Advisory Board

Steven A. Garan

Steven A. Garan is the Director of Bioinformatics at the Center for Research & Education on Aging (CREA) and serves on its Advisory Board. He is researcher at the Lawrence Berkeley National Laboratory and while at the University of California, Berkeley, he played a major role in the invention and the development of the Automated Imaging Microscope System (AIMS).

At UC Berkeley, Steven collaborated for many years with a group from Paola S. Timiras’s lab, on the role that caloric restriction plays in maintaining estrogen receptor-alpha and IGH-1 receptor immunoreactivity in various nuclei of the mouse hypothalamus.

Steven currently serves as CTO at Trans Time. Their motto is Caring for people in the San Francisco Bay Area and Nationally and were featured in the local Las Vegas news KSNV Cryogenics: Can a company really help you live forever? Transtime is one of just three places in the world offering cryonics.

Steven was also the director of the Aging Research Centre, and is a leading scientist in the field of aging research. His numerous publications, include articles on systems biology, the effects of caloric restriction on the mouse hypothalamus, and on the Automated Imaging Microscope System (AIMS). He is best known for the coining of word “Phenomics”, which was defined in an abstract titled: Phenomics: a new direction for the study of neuroendocrine aging, that was published in the journal Experimental Gerontology.

Steven was the lead scientist that developed the AIMS system along with Warren Freitag, Jason Neudorf, and members of the UC Berkeley lab where AIMS was developed and utilized. Many journals articles have been published about the system and the results that it produced. Since the completion of the first version in 1998, newer versions were developed, with the final version being completed in 2007.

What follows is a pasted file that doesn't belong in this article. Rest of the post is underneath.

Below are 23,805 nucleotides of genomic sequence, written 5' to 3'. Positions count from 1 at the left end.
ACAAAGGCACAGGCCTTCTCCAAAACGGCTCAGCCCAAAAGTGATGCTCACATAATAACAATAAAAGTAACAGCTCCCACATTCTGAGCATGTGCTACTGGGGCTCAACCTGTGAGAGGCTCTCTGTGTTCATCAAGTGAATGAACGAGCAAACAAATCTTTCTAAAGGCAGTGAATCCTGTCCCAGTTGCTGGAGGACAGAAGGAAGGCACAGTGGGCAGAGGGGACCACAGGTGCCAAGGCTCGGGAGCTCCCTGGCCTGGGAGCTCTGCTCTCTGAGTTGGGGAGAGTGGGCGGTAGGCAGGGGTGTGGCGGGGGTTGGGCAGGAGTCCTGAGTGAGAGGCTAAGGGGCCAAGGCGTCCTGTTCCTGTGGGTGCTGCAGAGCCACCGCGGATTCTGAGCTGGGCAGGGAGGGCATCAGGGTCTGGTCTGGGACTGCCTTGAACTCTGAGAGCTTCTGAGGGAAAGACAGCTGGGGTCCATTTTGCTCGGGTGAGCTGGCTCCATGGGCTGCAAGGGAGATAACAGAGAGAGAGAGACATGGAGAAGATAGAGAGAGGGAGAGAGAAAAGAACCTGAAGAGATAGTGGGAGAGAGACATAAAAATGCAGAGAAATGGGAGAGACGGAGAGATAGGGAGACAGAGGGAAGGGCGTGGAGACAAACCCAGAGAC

Empowering investigators to accurately count specific cell populations is essential to all fields of neurobiology. While computer assisted counting technology has been in use for over a decade, advances in an Automated Imaging Microscope System (AIMS), now insure 97% accuracy when comparing computer counts to human counts for both nuclear and cytoplasmic stained tissue.

More importantly, regional analysis can now be customized so that only cell populations within specified anatomic regions will be targeted for counting, thus reducing the background noise of non-immunoreactive cells when characterizing specific cell populations. This application was recently used to successfully map the density and distribution of both nuclear expressed estrogen receptor-alpha and cytoplasmicly expressed IGF-1 receptor in specific hypothalamic nuclei.

Furthermore, AIMS can now detect intra-hypothalamic differences in receptor expression and can measure phenomenon such as lateralization. By using this technology, the evaluation of tissue-level biology can be used to establish neuroendocrine biomarkers of aging, and analyze the neuroendocrine effects of caloric restriction and gene knockout models that extend the lifespan.

The mission of CREA is to investigate the basic processes that cause aging, with the goal of improving and extending human health span. CREA integrates the efforts of cell and molecular biologists, structural and computational biologists, geneticists, physiologists, and public health professionals, who are the intellectual assets and resources of the University of California, Berkeley and the Lawrence Berkeley National Laboratory.

Visit his CREA Berkeley page. You can find his publications at PubMed and Google Scholar. See also his page at Neuroendocrinology Letters.